What makes a chef?
This past weekend, a culinary student volunteering at the Honolulu Festival Friendship Gala asked me what it takes to become a chef. Although there are a lot of qualities involved, the main requirement is that a chef must be both a cook and a manager. If you can’t do both proficiently, you won’t make a good chef.
Many people in the industry have the chef title. Anyone with enough money can open up a restaurant and call themselves a chef, but that doesn’t necessarily mean they are one. I can walk around wearing a Hawaiian Airlines pilot’s uniform, but that doesn’t make me qualified to fly an airplane.
For obvious reasons, a chef must have knowledge of cooking and working in a professional kitchen. Cooking at home and in a professional kitchen are two completely different things. Yet, formal training is not required. One of the best chefs I know started out cooking on a fishing boat at age 18. All his culinary knowledge was acquired on the job, and through diligence and a eagerness to learn, he worked his way up the ranks until he became a sous chef at a hotel.
Many will say it’s all about the food, but a restaurant is a business and needs to make money. And as a kitchen manager, a chef is responsible for managing food costs, ordering, scheduling and keeping labor costs down. Eventually, chefs could reach a point where their job involves more managerial duties than cooking, at which time, their culinary knowledge is applied towards quality control instead of actual food preparation.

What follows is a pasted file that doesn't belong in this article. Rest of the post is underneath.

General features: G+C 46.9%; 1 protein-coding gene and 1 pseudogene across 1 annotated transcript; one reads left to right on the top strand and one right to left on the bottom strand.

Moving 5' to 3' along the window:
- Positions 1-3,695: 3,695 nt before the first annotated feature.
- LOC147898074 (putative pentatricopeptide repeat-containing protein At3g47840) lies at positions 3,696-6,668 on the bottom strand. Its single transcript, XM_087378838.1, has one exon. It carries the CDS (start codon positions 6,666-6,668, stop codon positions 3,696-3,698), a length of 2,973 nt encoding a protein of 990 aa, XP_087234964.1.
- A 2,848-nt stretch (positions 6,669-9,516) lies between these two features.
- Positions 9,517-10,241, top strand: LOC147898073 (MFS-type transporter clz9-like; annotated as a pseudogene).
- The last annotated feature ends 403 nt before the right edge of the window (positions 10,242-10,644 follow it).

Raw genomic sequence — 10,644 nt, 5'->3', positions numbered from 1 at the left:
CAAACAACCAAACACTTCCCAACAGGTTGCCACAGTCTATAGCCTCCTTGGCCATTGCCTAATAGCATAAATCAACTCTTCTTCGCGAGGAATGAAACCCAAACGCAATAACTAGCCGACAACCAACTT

The Cook vs. The Manager
Throughout my career, I’ve met a lot of phenomenal cooks. However, more than a few of them will never become chefs because they either don’t have the ability or desire to do the managerial part of the job. I once worked with someone who had the chef title, but didn’t really fit the role. He was a fantastic cook, probably the best that I’ve had the pleasure to work with, but he couldn’t achieve a food-cost percentage below 40% to save his life. He was prone to over-ordering and not utilizing products efficiently, which led to food spoilage. Although his food was off the charts in terms of quality and taste, so were his food costs. This in turn affected the restaurant’s profit margin and eventually, the owners let him go.
The Manager vs. The Cook
Although his replacement was a really cool guy, it became clear the restaurant went to the complete opposite extreme. Within a few months, the new chef completely reorganized the kitchen and got food costs under control. He was a great manager, but not nearly as good a cook as his predecessor. His menu was rudimentary at best, and regular patrons began to complain that the quality of the cuisine had gone down. The new chef was able to bring costs in line at the detriment of food quality. As a result, business dropped off and the profit margin ended up being no better than with the previous chef.
The restaurant found itself in a precarious position. It would be impractical to have both a manager and a cook to manage a kitchen, so they needed find someone who could please customers with great food, yet master the principles of managing an efficient kitchen. This is what makes a Chef. So to those of you in culinary school, I know management and cost-control classes aren’t as fun as cooking labs. But if you really want to make it in the food service industry, you must be able to do both roles equally well.